Indexing saves time in numerous ways. For instance, there's not as much monitoring required. It's not necessary to compare your results to a benchmark - you own the benchmark. There's no natural limit on how much research is enough when using actively managed funds, and whatever research you do is highly unreliable and quickly obsolete.

Q: You discuss S&P 500 and total stock market funds in your book. Any thoughts on using the total market index fund approach vs. slice and dice with passive funds? Slice and dice essentially tilts more toward small and value.

A: The main problem with both an S&P 500 fund and a total market fund is they essentially consist of one asset class - U.S. large growth. What you refer to as slice and dice does usually tilt a portfolio toward small and value. Such a tilt is done for two reasons. First it's a way to deliberately take more risk, and those are two kinds of risk the market has rewarded, at least historically.

The second reason is to achieve efficient diversification. Small, large, growth, foreign and U.S. asset classes have a significant degree of independent behavior. The performance of those asset classes is not perfectly correlated. Using uncorrelated asset classes is a way of smoothing out the performance of the portfolio. The main benefit of asset allocation is not performance enhancement, but rather risk reduction.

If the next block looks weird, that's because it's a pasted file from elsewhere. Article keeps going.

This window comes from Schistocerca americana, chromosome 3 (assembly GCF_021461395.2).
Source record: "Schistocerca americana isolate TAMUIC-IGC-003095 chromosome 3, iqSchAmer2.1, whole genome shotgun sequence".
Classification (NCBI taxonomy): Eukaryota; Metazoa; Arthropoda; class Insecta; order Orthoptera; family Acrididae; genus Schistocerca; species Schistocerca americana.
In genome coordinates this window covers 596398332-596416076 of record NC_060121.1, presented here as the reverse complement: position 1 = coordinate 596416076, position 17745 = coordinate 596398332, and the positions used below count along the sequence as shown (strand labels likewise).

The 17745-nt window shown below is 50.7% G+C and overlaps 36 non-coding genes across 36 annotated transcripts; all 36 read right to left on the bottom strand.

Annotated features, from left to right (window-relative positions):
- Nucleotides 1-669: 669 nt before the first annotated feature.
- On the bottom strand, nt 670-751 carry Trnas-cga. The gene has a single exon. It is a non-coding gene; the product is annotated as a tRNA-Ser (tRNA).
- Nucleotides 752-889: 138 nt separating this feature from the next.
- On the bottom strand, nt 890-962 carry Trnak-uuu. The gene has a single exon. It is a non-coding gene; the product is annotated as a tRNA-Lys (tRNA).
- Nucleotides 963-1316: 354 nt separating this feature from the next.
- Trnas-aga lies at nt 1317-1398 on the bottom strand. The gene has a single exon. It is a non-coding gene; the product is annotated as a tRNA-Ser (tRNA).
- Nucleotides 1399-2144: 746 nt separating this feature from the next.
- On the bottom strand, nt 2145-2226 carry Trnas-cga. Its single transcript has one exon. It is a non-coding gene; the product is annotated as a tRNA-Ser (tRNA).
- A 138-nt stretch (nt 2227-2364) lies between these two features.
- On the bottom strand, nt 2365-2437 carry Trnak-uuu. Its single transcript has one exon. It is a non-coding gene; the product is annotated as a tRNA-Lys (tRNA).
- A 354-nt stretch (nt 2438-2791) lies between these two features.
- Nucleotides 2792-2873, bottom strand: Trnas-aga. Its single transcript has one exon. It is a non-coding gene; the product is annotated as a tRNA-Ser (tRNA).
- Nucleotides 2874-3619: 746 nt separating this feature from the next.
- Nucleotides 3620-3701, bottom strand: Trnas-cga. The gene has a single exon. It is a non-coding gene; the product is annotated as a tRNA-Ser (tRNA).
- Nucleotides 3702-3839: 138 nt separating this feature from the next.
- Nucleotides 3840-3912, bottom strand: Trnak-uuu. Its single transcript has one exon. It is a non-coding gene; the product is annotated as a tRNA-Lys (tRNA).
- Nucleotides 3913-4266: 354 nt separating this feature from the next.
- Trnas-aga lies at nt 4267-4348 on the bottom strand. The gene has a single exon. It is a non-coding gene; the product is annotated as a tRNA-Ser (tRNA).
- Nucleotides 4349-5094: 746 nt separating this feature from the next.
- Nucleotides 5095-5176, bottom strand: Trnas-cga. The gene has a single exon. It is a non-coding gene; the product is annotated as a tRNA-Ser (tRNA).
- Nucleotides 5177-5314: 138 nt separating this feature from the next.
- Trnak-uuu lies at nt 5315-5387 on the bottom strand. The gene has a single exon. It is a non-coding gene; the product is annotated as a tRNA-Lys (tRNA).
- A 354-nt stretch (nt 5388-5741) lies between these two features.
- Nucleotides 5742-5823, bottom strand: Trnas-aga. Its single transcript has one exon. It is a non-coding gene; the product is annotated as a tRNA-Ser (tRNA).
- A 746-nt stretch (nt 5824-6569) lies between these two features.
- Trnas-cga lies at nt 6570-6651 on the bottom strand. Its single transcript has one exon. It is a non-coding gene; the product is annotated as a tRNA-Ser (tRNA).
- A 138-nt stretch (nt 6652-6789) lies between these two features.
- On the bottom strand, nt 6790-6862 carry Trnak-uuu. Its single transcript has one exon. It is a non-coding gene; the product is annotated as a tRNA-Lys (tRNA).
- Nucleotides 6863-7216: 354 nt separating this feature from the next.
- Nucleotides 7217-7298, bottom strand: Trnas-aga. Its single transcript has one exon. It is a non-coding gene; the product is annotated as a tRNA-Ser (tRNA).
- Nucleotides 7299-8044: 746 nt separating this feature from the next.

Q: In your book you say Dimensional Fund Advisors (DFA) funds aren't really index funds, but rather asset class funds. What's the difference between an asset class fund and an index fund?

A: In most discussions the terms index funds, asset class funds, and passive management are used interchangeably. If you want to be more precise, there are some fundamental differences. An index fund attempts to match the performance of some pre-existing index - the S&P 500, for example.

The two important dimensions of investing are risk and return. Indexes are not necessarily created taking into account those two considerations. When DFA creates an asset class fund it does so by deliberately and systematically taking risk and return into account. Risk and return are far more relevant to investors than a fund's tracking error relative to some index.

Q: You write that manager style drift makes it impossible to accomplish effective and constant asset allocation. Why?

A: As I discussed earlier, the objective of asset allocation is what's known as efficient diversification. When constructing a portfolio, you're looking for building blocks with good risk and return expectations, as well as independent behavior.

When you buy a small value building block for your portfolio, and later discover the managers have switched their investments to large value, your plan has been undermined. A major benefit of asset class funds is that what you see is what you get - this year, next year and indefinitely.

The publication date for the book is November 5, although it is currently available at or